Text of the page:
A person blessed with an eye for art and a need to create takes a journey through artistic self expression that is continually evolving, many times working in more than one medium.
For many years I’ve created three dimensional work in steel, having worked as a welder/ fabricator for most of my career, as well as wood, and natural materials such as driftwood and found objects from the forest or beaches.
When I first took an Art history class in high school, I was totally immersed, and continued to study Art movements, artists, creative processes and materials on my own from then on.
I didn’t feel the need to pursue it as a career and almost never took any further Art courses but always enjoyed going to museums and galleries, and even amassed a large library for my own study of my favorite artists and movements.
I was first attracted to the Surrealists on my very first encounter with the movement, studying them in that course in high school, and it has carried over into much of my work.
Deep down I am a Dadaist, and many of my pieces reflect the crazy humor and political and social discontent evident in the era in which that genre was born, even as it was an extension of Surrealism.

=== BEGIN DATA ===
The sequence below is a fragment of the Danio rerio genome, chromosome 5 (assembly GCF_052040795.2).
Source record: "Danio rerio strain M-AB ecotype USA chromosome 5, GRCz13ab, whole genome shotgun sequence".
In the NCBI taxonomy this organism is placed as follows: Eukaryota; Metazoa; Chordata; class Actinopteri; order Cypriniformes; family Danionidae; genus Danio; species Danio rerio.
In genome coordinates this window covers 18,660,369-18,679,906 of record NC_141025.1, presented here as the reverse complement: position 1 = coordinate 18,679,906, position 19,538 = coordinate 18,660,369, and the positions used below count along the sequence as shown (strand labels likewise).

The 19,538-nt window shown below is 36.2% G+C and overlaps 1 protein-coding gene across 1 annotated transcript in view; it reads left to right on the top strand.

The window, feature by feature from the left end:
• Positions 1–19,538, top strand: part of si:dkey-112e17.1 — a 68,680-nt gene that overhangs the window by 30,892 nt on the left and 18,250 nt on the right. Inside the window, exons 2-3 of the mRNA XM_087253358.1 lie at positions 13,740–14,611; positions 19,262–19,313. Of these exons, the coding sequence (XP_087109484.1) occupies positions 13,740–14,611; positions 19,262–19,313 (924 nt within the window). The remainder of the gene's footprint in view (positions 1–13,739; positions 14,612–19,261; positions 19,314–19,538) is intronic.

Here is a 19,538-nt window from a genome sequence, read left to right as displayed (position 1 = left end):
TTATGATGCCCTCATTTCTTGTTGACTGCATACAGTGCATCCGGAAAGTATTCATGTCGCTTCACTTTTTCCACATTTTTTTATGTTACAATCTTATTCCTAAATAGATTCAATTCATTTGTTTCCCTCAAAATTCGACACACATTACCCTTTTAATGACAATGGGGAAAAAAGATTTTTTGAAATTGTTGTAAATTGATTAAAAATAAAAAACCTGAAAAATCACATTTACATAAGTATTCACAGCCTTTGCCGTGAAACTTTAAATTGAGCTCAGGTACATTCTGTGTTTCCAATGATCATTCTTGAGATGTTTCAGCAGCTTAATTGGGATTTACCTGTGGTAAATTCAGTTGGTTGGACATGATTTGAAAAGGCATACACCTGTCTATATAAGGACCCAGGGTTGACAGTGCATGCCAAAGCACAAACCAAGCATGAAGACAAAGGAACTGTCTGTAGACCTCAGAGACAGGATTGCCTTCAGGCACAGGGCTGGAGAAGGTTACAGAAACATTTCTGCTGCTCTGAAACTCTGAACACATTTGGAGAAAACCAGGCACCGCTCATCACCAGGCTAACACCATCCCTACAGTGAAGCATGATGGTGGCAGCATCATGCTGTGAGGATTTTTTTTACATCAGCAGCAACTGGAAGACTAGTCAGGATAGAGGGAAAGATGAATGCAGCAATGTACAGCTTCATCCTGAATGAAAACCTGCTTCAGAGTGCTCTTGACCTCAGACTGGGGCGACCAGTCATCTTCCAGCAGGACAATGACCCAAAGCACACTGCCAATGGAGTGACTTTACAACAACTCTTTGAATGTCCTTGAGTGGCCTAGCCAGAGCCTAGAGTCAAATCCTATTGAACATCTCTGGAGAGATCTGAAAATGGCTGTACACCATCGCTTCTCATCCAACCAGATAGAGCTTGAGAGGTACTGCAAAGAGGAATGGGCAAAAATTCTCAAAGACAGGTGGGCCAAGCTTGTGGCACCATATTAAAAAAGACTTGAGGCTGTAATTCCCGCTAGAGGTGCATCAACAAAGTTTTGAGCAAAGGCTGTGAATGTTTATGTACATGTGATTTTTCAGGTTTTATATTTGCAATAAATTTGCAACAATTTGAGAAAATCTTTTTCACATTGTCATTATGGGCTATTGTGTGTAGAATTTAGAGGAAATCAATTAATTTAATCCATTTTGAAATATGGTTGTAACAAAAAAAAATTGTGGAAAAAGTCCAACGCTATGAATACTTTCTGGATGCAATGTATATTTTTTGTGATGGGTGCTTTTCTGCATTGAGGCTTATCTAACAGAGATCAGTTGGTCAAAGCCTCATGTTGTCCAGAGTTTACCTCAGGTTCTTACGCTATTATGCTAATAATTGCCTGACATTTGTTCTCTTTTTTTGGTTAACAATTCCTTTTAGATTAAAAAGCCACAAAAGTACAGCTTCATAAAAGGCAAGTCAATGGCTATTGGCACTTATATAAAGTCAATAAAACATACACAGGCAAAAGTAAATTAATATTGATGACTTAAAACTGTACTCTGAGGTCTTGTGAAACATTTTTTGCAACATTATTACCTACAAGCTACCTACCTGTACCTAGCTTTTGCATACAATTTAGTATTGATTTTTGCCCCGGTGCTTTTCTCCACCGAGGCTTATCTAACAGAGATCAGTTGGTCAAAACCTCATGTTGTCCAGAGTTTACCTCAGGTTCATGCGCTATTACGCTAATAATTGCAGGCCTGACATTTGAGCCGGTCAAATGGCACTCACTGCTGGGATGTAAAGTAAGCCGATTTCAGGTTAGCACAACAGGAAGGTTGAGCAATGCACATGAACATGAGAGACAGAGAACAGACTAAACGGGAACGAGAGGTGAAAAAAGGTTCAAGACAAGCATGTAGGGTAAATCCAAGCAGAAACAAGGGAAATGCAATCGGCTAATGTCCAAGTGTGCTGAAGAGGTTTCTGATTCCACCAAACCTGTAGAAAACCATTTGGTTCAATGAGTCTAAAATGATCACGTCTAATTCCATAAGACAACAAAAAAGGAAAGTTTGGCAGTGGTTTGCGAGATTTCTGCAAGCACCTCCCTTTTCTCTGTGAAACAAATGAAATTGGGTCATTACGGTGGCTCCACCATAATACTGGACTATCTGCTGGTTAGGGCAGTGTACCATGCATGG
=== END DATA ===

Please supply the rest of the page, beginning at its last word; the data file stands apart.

From that early period of my own growth I found the artist Man Ray. His work just spoke to me and related to my own way of seeing things. I immediately understood his work- his assemblages, sculptures, and photographs, and that sparked my own desire to create.
I began creating found object assemblages, as I was a thrift store and flea market junkie, which grew through the years into the sideline business of selling antique and vintage décor.
Also, so impressed with the avant garde photography of Man Ray, I built a darkroom and began printing my photographs… often using techniques imitating his with my own Surreallist subject matter, and having fun with the results.
During that time I was also shooting color, and doing interior setup shots with a Surreal effect, or out on the streets, always focusing on the oddball and absurd things that I see.
What I am most involved in today is the photographic medium, which I regard as a record of our culture, and that it encompasses my love for the aesthetics of architecture- both historical and modern, and roadside signage, and all the crazy oddball unusual things I see when I’m out traveling.